Listen to this article
“This was my attempt to make a romantic comedy,” the Australian director Sarah Watt says of her first feature, Look Both Ways, which opens in the UK on August 25. “But then my natural brain took over . . . ” It seems her natural brain has a pressing awareness of its own mortality and has produced a film that, as Watt says, “follows the romantic comedy line – we know that they’ll get together”. However, it ends with none of the happy-ever-after certainties of the genre.
The premise is simple: a young woman, an artist who designs sympathy cards, is returning to her apartment in Adelaide after her father’s funeral. Death is on her mind and she sees impending disaster everywhere, in noisy cartoon sequences – Watt’s previous work was in animation.
It is a blazing hot summer day. Meryl is walking beside the railway track when disaster strikes: a man runs in front of a train after a dog and is knocked down. Meryl is there giving evidence to the police when a reporter and photographer arrive. As she makes her way home, she starts talking to the photographer, Nick, and the romance begins.
This leads to a storyline in which a number of lives connect.
Nick has just learned that he has cancer, so he too has impending disaster on his mind. At first, he doesn’t tell Meryl about the disease, but in an unguarded moment says that he keeps seeing death everywhere. “So do I!” she exclaims, with the gratitude of someone meeting a soulmate.
Watt had already explored the theme of anxiety in a six-minute animation, Living With Happiness (2001). When she had children, she says, it made her realise how much our lives are governed by fear, and how this is exploited by politicians and advertisers.
She secured a producer, Bridget Ikin, and spent a year writing Look Both Ways. With the help of a grant from the Australian Film Institute they raised funding, switching the location from Watt’s home town of Melbourne to Adelaide where the authorities offered money. In response, Watt wanted to use as much local talent as possible, but not for the two leads. She did not have to look far for Nick who is played by her husband, William McInnes, but for Meryl she needed to find someone attractive, but ordinary and “not the sort of person you’d think the Nick character would fall for”. The part went to Justine Clarke, a theatre and cinema actress who also presents the children’s television series Play School.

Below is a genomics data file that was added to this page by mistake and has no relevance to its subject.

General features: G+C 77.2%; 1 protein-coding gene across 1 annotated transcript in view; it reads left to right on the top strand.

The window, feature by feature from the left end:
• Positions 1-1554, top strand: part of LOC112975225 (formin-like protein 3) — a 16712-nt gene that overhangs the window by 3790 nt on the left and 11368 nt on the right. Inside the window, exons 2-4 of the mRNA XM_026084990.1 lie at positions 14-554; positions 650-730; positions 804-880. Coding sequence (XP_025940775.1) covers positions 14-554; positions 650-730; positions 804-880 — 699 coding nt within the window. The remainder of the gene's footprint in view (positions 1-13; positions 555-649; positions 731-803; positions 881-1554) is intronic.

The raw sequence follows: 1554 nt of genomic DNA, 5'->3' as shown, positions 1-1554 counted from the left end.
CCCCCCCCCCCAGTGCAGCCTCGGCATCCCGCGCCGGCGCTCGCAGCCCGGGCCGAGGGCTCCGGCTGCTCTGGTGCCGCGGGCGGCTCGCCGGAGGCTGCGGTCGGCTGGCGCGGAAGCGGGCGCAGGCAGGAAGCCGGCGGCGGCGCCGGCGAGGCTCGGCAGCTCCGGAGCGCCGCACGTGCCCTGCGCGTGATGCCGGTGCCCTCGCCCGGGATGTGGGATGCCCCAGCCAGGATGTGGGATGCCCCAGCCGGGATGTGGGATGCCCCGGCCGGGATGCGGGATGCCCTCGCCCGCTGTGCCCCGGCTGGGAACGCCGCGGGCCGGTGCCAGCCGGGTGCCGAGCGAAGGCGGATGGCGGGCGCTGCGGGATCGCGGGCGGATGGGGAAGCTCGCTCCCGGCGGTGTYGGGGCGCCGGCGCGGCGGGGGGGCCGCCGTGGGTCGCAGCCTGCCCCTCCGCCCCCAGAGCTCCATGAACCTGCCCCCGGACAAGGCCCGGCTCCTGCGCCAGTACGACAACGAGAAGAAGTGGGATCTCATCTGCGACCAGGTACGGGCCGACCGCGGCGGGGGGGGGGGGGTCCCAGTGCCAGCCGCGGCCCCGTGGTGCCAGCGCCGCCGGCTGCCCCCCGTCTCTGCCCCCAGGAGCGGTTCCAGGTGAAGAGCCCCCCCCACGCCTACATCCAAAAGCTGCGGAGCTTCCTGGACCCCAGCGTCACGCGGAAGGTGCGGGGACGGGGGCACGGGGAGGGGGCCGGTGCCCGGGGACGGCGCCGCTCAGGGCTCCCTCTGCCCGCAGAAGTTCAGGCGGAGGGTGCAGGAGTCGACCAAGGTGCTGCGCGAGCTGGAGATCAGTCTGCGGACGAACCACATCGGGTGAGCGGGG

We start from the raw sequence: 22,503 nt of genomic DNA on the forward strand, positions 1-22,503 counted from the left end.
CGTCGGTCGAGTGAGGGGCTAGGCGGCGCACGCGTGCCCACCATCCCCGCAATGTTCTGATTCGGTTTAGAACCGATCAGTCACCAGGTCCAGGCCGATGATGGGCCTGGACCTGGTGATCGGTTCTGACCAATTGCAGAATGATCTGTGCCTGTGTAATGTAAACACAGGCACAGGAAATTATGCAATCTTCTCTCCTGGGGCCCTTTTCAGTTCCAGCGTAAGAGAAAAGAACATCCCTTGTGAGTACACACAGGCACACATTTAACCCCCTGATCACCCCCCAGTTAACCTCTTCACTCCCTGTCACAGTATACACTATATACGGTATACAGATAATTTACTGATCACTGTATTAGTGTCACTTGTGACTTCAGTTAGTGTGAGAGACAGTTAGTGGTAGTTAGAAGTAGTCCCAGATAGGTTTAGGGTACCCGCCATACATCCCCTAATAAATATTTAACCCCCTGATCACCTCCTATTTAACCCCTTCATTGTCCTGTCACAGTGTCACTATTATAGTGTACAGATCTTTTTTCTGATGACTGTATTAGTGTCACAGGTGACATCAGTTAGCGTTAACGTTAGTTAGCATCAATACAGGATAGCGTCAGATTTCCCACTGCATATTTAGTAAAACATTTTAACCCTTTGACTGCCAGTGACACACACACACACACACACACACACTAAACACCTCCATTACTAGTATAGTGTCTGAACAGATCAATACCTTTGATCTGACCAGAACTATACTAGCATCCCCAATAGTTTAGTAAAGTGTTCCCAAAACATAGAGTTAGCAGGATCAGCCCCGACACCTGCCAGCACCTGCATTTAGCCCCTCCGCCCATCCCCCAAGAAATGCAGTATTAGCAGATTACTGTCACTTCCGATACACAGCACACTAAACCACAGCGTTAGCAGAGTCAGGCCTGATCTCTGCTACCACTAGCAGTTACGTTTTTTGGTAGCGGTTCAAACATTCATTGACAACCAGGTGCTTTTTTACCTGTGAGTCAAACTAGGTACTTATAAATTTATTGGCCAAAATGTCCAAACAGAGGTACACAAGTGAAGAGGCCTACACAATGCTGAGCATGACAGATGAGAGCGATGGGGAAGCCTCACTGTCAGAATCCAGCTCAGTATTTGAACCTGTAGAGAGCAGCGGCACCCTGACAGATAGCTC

Clarke’s performance as the slightly gawky, insecure young woman, at once self-possessed and vulnerable, who finds herself falling for a probably unsuitable man, has a great deal to do with the film’s success. Look Both Ways took four Australian Film Institute awards, was Best Feature at the London Australian Film Festival and won audience awards at several other film festivals.
The film’s appeal is its affirmation that life goes on, even though we know that it has to end. By a cruel irony, while the film was in post-production, Watt was diagnosed with cancer. She had chemotherapy and the cancer has not recurred. Now she is developing her next film. If her natural brain has anything to do with it, the result will be funny, tragic and will not necessarily have a happy ending – much like life.